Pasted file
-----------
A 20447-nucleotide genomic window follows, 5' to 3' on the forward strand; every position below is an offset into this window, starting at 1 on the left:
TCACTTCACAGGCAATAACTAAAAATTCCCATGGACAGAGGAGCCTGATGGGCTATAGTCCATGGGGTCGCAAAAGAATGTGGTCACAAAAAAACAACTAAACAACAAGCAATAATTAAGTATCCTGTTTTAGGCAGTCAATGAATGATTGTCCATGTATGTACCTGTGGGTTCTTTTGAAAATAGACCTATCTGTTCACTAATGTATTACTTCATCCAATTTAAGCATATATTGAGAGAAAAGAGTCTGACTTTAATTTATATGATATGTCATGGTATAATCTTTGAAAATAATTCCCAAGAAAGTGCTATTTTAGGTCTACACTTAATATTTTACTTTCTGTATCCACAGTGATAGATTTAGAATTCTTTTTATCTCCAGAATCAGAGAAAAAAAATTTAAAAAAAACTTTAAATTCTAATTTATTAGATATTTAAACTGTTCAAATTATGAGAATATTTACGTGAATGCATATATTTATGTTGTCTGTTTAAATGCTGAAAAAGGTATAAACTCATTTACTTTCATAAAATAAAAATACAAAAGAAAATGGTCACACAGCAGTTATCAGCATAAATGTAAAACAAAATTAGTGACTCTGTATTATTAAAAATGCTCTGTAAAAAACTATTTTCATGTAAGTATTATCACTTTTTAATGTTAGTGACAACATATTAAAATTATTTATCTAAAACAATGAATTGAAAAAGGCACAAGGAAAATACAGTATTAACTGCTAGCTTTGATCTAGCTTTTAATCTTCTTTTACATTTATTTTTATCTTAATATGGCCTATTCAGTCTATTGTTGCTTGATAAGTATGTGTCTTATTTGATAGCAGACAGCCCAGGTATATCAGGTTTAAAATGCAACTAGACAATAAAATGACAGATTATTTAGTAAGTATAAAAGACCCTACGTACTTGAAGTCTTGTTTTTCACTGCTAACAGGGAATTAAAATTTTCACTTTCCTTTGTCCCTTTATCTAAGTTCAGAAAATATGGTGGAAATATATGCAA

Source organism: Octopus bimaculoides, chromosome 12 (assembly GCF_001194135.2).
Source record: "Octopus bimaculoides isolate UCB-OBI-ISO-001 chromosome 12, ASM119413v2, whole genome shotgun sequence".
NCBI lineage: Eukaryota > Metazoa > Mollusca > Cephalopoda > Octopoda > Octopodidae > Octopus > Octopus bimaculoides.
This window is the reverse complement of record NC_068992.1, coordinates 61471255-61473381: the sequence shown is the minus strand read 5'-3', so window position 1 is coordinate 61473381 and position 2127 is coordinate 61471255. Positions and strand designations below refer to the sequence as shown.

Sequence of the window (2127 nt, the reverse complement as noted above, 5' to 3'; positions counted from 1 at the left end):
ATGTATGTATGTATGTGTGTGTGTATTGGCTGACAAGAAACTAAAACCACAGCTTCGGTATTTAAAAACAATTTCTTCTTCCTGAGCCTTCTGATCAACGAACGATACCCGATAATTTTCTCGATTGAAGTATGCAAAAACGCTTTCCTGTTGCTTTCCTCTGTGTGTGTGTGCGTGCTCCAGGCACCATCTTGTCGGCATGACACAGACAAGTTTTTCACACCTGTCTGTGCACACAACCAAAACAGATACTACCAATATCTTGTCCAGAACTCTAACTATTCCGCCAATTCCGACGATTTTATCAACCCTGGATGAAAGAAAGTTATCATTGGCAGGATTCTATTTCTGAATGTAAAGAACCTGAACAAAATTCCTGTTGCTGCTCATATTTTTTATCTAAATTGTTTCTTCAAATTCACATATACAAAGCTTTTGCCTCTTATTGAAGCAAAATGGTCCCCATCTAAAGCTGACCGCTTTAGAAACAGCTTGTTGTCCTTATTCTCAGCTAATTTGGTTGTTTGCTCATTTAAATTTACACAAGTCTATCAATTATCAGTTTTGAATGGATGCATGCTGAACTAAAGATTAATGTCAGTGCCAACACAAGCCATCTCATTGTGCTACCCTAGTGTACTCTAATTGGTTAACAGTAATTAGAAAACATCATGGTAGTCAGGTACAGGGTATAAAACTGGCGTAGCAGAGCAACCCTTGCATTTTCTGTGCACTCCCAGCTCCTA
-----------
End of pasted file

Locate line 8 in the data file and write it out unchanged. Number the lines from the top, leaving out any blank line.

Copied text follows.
ATGTATGTATGTATGTGTGTGTGTATTGGCTGACAAGAAACTAAAACCACAGCTTCGGTATTTAAAAACAATTTCTTCTTCCTGAGCCTTCTGATCAACGAACGATACCCGATAATTTTCTCGATTGAAGTATGCAAAAACGCTTTCCTGTTGCTTTCCTCTGTGTGTGTGTGCGTGCTCCAGGCACCATCTTGTCGGCATGACACAGACAAGTTTTTCACACCTGTCTGTGCACACAACCAAAACAGATACTACCAATATCTTGTCCAGAACTCTAACTATTCCGCCAATTCCGACGATTTTATCAACCCTGGATGAAAGAAAGTTATCATTGGCAGGATTCTATTTCTGAATGTAAAGAACCTGAACAAAATTCCTGTTGCTGCTCATATTTTTTATCTAAATTGTTTCTTCAAATTCACATATACAAAGCTTTTGCCTCTTATTGAAGCAAAATGGTCCCCATCTAAAGCTGACCGCTTTAGAAACAGCTTGTTGTCCTTATTCTCAGCTAATTTGGTTGTTTGCTCATTTAAATTTACACAAGTCTATCAATTATCAGTTTTGAATGGATGCATGCTGAACTAAAGATTAATGTCAGTGCCAACACAAGCCATCTCATTGTGCTACCCTAGTGTACTCTAATTGGTTAACAGTAATTAGAAAACATCATGGTAGTCAGGTACAGGGTATAAAACTGGCGTAGCAGAGCAACCCTTGCATTTTCTGTGCACTCCCAGCTCCTA